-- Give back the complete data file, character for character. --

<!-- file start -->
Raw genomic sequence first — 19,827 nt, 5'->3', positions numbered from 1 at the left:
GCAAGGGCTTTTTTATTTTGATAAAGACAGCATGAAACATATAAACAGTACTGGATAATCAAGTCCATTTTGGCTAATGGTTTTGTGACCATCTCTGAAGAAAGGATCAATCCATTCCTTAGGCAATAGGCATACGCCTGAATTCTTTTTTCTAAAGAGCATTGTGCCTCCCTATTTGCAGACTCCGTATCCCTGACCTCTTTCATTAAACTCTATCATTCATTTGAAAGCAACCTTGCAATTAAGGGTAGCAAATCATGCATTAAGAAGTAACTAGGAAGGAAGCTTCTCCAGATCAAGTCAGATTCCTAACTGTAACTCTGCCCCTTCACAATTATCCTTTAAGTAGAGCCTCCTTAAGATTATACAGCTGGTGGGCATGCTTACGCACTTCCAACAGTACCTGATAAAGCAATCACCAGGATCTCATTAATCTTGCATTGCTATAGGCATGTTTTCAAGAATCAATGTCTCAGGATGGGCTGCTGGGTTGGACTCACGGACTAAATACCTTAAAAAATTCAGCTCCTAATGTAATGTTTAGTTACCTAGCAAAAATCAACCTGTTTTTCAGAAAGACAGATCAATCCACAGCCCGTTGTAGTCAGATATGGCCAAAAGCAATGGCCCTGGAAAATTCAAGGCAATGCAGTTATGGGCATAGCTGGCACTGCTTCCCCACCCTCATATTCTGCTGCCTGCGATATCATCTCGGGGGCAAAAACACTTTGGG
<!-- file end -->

Raw genomic sequence first — 19,827 nt, 5'->3', positions numbered from 1 at the left:
GCAAGGGCTTTTTTATTTTGATAAAGACAGCATGAAACATATAAACAGTACTGGATAATCAAGTCCATTTTGGCTAATGGTTTTGTGACCATCTCTGAAGAAAGGATCAATCCATTCCTTAGGCAATAGGCATACGCCTGAATTCTTTTTTCTAAAGAGCATTGTGCCTCCCTATTTGCAGACTCCGTATCCCTGACCTCTTTCATTAAACTCTATCATTCATTTGAAAGCAACCTTGCAATTAAGGGTAGCAAATCATGCATTAAGAAGTAACTAGGAAGGAAGCTTCTCCAGATCAAGTCAGATTCCTAACTGTAACTCTGCCCCTTCACAATTATCCTTTAAGTAGAGCCTCCTTAAGATTATACAGCTGGTGGGCATGCTTACGCACTTCCAACAGTACCTGATAAAGCAATCACCAGGATCTCATTAATCTTGCATTGCTATAGGCATGTTTTCAAGAATCAATGTCTCAGGATGGGCTGCTGGGTTGGACTCACGGACTAAATACCTTAAAAAATTCAGCTCCTAATGTAATGTTTAGTTACCTAGCAAAAATCAACCTGTTTTTCAGAAAGACAGATCAATCCACAGCCCGTTGTAGTCAGATATGGCCAAAAGCAATGGCCCTGGAAAATTCAAGGCAATGCAGTTATGGGCATAGCTGGCACTGCTTCCCCACCCTCATATTCTGCTGCCTGCGATATCATCTCGGGGGCAAAAACACTTTGGG